I have to start by saying that, of all the movies in the X-Men series, this is the closest any of them have felt to the work of writer Chris Claremont during his epic sixteen-year run. For those who don’t know, it is Claremont’s run with John Byrne through the 1970s and 1980s which took Marvel’s mutants from a poor-selling book into a billion-dollar property full of complex characters, dozens of titles and rich stories. How did he do this? Claremont focused on his characters – heroes and villains – on their reasoning, their emotions and individual personalities. He created most of the major modern characters or retrofit the classic ones to what we would recognize them as being – everyone from Wolverine to Gambit, Shadowcat to Mister Sinister. He also crafted the biggest storylines for the X-Men: Days of Future Past, Dark Phoenix, the Mutant Massacre, Inferno, etc. This he did by dropping breadcrumbs hinting at future stories all the time. No story was self-contained. It was built slowly and methodically over a year, so that when a major revelation occurred, it was the obvious conclusion readers hadn’t reached.
In many ways, Apocalypse follows Claremont’s playbook. We have a roster of mutants that’s spread across the globe seeking one another and recruiting soldiers for their cause. We have teens trying to be teens – even if they’re blue-skinned. We have conflicts of emotion and reason causing heroes and villains to choose sides. We have long-lost children seeking unknown fathers. And at its center, we have one of those larger-than-life esoteric arguments that have centered the franchise – on the responsibilities of those who have power towards those who are weaker. Bryan Singer and writer Simon Kinberg weave their various threads to build towards the moment when Magneto, Xavier and Apocalypse all confront one another.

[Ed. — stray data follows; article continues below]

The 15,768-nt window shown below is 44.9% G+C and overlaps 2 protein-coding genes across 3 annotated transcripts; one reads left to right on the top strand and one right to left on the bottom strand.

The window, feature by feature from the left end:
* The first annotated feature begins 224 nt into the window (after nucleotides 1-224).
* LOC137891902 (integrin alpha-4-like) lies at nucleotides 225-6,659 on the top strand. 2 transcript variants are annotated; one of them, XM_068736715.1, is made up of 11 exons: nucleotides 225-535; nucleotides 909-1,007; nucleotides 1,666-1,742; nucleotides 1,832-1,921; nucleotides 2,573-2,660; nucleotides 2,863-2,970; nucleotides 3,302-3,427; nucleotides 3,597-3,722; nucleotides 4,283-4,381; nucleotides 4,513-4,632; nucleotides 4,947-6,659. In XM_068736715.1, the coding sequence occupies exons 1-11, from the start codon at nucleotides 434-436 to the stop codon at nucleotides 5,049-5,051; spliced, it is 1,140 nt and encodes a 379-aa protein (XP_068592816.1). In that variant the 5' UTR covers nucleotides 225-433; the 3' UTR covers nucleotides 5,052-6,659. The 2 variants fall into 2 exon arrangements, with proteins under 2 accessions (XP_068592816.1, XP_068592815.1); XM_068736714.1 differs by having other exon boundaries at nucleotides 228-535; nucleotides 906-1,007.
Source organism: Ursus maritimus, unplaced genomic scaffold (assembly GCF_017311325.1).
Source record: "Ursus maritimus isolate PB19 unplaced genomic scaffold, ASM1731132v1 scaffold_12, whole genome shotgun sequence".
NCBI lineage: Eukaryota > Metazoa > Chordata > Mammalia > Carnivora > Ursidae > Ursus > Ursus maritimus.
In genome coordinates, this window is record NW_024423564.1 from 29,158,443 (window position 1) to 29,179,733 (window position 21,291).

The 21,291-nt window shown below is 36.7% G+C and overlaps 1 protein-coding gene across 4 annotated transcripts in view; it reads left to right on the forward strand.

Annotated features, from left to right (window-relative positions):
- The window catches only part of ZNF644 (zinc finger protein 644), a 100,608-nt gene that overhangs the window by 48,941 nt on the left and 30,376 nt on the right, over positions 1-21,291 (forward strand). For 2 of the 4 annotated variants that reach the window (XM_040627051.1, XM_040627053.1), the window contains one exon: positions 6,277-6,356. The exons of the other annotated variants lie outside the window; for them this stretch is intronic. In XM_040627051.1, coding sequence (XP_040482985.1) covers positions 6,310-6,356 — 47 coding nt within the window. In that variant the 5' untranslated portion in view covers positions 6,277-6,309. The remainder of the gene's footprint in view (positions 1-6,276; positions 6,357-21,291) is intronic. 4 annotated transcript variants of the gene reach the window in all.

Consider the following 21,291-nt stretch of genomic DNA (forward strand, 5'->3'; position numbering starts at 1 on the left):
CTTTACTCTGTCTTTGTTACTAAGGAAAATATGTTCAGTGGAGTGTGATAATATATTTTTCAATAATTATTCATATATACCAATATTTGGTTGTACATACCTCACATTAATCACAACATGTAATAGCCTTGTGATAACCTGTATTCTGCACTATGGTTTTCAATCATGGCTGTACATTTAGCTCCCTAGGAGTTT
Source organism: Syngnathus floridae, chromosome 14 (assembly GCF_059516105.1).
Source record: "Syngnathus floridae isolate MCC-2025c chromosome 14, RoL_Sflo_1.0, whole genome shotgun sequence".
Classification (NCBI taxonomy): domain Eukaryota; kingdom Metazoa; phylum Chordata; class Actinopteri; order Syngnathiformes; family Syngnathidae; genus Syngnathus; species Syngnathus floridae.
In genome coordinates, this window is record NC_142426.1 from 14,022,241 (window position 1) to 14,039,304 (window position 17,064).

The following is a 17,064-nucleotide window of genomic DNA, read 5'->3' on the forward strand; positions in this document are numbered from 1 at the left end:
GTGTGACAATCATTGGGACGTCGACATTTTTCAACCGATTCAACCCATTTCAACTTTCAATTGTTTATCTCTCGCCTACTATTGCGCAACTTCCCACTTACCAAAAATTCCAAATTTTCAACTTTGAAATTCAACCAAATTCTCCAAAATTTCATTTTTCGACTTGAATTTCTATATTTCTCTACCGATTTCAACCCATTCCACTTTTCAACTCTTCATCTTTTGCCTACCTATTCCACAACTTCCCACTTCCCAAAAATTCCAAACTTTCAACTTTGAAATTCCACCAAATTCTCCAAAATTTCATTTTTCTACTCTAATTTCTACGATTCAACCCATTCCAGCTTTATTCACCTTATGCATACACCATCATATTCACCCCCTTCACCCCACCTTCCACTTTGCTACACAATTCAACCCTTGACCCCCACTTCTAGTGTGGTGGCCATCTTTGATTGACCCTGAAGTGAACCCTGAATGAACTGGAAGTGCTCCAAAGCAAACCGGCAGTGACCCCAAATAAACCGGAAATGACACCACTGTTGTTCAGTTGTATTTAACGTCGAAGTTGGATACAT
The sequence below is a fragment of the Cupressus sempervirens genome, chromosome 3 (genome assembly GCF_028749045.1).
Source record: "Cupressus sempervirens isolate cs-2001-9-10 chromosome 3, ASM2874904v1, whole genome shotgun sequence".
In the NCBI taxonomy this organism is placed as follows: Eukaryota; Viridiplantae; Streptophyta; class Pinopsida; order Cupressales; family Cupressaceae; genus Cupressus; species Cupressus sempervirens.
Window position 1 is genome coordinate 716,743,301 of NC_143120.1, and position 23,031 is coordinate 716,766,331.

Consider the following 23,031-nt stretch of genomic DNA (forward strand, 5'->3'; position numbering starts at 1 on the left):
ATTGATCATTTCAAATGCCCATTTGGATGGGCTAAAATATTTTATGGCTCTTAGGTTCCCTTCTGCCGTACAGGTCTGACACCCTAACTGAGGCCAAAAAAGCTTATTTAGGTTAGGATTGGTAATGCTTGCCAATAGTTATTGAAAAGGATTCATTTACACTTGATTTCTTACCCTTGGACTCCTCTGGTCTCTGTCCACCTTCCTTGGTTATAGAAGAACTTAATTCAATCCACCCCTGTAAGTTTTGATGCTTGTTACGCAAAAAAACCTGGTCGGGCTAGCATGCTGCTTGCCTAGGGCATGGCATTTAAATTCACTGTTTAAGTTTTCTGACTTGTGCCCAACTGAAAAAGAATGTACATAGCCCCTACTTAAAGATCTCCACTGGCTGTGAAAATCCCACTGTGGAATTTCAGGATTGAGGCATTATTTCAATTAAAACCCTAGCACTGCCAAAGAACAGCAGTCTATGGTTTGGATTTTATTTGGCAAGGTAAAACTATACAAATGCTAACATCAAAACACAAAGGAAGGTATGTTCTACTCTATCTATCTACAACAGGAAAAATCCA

By this point, Fassbender, McAvoy and Lawrence know their characters in and out. It is interesting to note where the movie finds them because, in a way, all three are living their dream. Erik is a normal man, living a simple life with a wife and a daughter. It’s the life he likely would have had were it not for the events of World War II. Charles has opened the school he dreamed of having and is guiding young mutants towards a life of control over their powers and peaceful coexistence with humanity. And Raven is out fighting for oppressed and abused mutants in her own way; free from the bickering politicking and philosophizing of Erik and Charles. They all do their usual good work here and, in a sense, this movie presents a climax for their story as begun in First Class.